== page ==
Sunday, July 1, 2012


“Integrity is doing the right thing, even when no one is watching.” – C.S. Lewis

    Tuesday marks the halfway point for my REU experience in Ann Arbor, and one of the most important lessons I’ve been learning so far regards to living, working, and acting with integrity. Doing “the right thing” has something I’ve always firmly believed in, and is easy to implement in situations that are black and white. For example, it’s easy to wonder if you’re doing the right thing if you’re thinking about stealing a shirt from a department store. It’s wrong. Case closed.
    I’ve been learning a lot about integrity here at the University of Michigan in my job. As a researcher in the Pecoraro Lab, the guidelines and expectations for me aren’t clear-cut, there’s a lot of gray area. Unlike most jobs that have specific tasks or hours one must work in order to receive their paycheck, mine has no measures in place to ensure that I’m properly doing my job. I haven’t been specified a specific amount of time I’m supposed to be working each week, nor are the expectations of the work on my project high – we’re not expecting any long-term publications or breakthroughs to result directly from my work. This is mostly due to the nature of research (after all, 95% of the things you do will fail) and because of the very short time frame (I feel like I’m just starting to get well adjusted and familiarized to everything in the lab now, and my time here is now halfway gone).
    With these factors in place, it’d be really easy to blow off my job and just coast through the next five weeks. I could potentially try to rationalize based off the requirements and expectations that have been laid out for me. But I won’t.
    I’ve been so blessed to take part in this experience. I’ve been able to learn so much about myself and my career aspirations through this journey. On top of that, the University has provided us all with a generous stipend, housing, airfare, and cool activities (three weeks ago we went to Cedar Point, next week we’re going to the Henry Ford Museum). With all that’s been given to me, I owe it to the University, the National Science Foundation (who provides the funding), my Principal Investigator (Vince Pecoraro), and God to work and try my hardest while I’m here.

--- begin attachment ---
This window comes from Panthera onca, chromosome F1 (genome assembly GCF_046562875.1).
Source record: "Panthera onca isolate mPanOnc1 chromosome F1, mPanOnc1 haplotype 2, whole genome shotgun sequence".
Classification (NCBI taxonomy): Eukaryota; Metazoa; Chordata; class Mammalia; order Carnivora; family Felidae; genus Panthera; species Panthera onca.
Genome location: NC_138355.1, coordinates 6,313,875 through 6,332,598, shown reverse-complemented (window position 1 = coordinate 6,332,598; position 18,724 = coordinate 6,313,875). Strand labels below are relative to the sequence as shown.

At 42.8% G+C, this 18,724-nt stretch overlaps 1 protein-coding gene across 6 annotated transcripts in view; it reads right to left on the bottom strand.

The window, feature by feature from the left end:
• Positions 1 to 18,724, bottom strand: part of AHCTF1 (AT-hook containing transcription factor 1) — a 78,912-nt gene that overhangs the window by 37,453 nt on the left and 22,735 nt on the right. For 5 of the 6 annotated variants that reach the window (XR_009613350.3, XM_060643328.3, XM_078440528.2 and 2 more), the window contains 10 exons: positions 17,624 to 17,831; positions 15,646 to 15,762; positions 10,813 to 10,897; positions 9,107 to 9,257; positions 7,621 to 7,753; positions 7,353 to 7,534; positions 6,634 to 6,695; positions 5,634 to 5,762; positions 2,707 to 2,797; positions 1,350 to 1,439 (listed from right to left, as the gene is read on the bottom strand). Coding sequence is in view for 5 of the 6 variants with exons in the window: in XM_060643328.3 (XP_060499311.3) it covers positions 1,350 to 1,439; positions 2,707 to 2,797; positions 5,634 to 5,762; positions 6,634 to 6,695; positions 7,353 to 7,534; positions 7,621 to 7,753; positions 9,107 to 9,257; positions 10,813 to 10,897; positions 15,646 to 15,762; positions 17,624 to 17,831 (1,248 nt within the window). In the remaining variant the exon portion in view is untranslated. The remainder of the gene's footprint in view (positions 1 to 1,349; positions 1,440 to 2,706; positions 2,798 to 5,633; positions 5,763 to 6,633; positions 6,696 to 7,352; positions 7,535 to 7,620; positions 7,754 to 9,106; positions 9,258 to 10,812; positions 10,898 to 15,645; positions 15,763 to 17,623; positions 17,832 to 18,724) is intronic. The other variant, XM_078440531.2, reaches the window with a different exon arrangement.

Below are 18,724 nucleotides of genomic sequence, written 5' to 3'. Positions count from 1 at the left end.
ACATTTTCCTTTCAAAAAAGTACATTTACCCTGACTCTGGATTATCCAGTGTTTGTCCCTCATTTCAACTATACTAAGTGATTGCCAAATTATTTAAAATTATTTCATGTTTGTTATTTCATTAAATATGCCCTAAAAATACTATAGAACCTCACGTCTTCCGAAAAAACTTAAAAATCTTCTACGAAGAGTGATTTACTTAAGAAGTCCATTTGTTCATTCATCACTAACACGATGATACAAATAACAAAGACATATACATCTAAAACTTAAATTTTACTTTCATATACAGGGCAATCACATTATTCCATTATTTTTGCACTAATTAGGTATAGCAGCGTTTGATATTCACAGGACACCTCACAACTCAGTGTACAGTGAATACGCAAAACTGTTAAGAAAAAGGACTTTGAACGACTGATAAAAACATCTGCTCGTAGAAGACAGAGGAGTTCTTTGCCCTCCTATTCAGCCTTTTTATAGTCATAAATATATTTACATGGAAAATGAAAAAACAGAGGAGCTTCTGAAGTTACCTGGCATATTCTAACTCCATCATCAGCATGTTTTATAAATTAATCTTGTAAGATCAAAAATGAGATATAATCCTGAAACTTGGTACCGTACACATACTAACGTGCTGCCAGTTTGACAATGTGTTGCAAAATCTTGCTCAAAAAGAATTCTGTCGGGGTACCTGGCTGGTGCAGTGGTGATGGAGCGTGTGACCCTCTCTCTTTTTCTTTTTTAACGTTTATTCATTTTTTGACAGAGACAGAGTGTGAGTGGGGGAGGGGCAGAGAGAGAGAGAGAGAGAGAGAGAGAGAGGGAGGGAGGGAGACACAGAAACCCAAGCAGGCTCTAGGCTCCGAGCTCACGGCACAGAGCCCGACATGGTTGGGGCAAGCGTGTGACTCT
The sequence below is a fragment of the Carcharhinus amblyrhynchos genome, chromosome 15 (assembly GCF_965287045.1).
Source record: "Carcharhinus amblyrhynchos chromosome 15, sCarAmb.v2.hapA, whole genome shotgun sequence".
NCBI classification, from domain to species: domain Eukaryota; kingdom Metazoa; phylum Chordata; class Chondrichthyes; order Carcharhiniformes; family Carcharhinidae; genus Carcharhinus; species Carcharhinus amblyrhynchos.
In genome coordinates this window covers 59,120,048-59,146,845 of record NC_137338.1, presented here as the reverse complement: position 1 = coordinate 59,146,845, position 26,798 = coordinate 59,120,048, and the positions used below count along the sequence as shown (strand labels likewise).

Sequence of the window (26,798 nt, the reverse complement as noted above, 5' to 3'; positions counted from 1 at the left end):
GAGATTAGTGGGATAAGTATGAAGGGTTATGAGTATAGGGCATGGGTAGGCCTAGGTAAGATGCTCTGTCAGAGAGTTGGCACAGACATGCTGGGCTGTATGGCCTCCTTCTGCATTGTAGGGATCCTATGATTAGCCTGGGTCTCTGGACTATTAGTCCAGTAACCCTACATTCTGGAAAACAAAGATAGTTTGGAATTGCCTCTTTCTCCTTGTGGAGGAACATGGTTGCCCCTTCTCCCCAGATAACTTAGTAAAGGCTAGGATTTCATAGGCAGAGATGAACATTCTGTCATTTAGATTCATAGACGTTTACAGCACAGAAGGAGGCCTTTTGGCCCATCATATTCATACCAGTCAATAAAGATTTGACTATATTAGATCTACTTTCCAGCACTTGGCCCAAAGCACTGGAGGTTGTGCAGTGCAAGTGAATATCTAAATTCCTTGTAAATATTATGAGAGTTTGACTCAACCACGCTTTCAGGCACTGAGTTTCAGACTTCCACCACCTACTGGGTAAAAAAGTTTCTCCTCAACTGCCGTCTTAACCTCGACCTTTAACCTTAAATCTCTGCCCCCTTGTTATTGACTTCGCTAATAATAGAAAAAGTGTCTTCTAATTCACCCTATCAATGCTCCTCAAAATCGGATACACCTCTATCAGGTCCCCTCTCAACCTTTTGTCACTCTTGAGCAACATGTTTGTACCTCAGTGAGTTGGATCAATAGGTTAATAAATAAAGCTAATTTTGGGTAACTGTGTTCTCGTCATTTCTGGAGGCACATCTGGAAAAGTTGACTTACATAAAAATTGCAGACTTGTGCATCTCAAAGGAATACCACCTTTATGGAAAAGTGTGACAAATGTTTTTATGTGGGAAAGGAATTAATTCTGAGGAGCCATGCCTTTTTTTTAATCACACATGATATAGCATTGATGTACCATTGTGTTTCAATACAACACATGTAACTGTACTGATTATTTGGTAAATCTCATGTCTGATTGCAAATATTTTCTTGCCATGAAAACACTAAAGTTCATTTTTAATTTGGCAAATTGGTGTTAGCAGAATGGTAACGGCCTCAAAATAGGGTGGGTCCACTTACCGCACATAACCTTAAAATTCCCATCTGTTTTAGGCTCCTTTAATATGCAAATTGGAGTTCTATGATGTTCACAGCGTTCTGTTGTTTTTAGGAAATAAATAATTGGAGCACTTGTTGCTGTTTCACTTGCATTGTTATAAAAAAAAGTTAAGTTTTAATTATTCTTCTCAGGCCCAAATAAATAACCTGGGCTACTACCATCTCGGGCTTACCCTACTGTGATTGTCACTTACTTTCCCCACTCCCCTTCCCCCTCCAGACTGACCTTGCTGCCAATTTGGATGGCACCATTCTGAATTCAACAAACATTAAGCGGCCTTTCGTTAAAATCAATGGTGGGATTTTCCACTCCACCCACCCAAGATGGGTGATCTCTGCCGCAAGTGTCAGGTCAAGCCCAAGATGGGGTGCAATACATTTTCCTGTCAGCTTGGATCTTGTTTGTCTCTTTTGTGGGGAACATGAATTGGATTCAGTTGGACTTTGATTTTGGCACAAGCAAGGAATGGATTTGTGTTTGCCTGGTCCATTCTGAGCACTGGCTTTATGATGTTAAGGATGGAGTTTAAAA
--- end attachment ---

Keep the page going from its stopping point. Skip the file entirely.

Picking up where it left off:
A quote that has often provided motivation for me through my school work and running career is this: “Other people may not have high expectations for me, but I have high expectations for myself”. And so does God. God receives glory through us when we try our best and make the most out of our God-give talents and abilities, regardless of our circumstances.

And whatever you do, whether in word or deed, do it all in the name of the Lord Jesus, giving thanks to God the Father through him. – Colossians 3:17

    Although the research I’m conducting now will not be the career path I pursue, I’ll continue to push on and try my best in spite of my like/dislike for this type of work. The finish line is in sight, and even though I won’t be held accountable for the amount of time and effort I put into my project, I’ll continue to give it my all. Through this experience I’ll keep growing into the man God wants me to be, a man of integrity.

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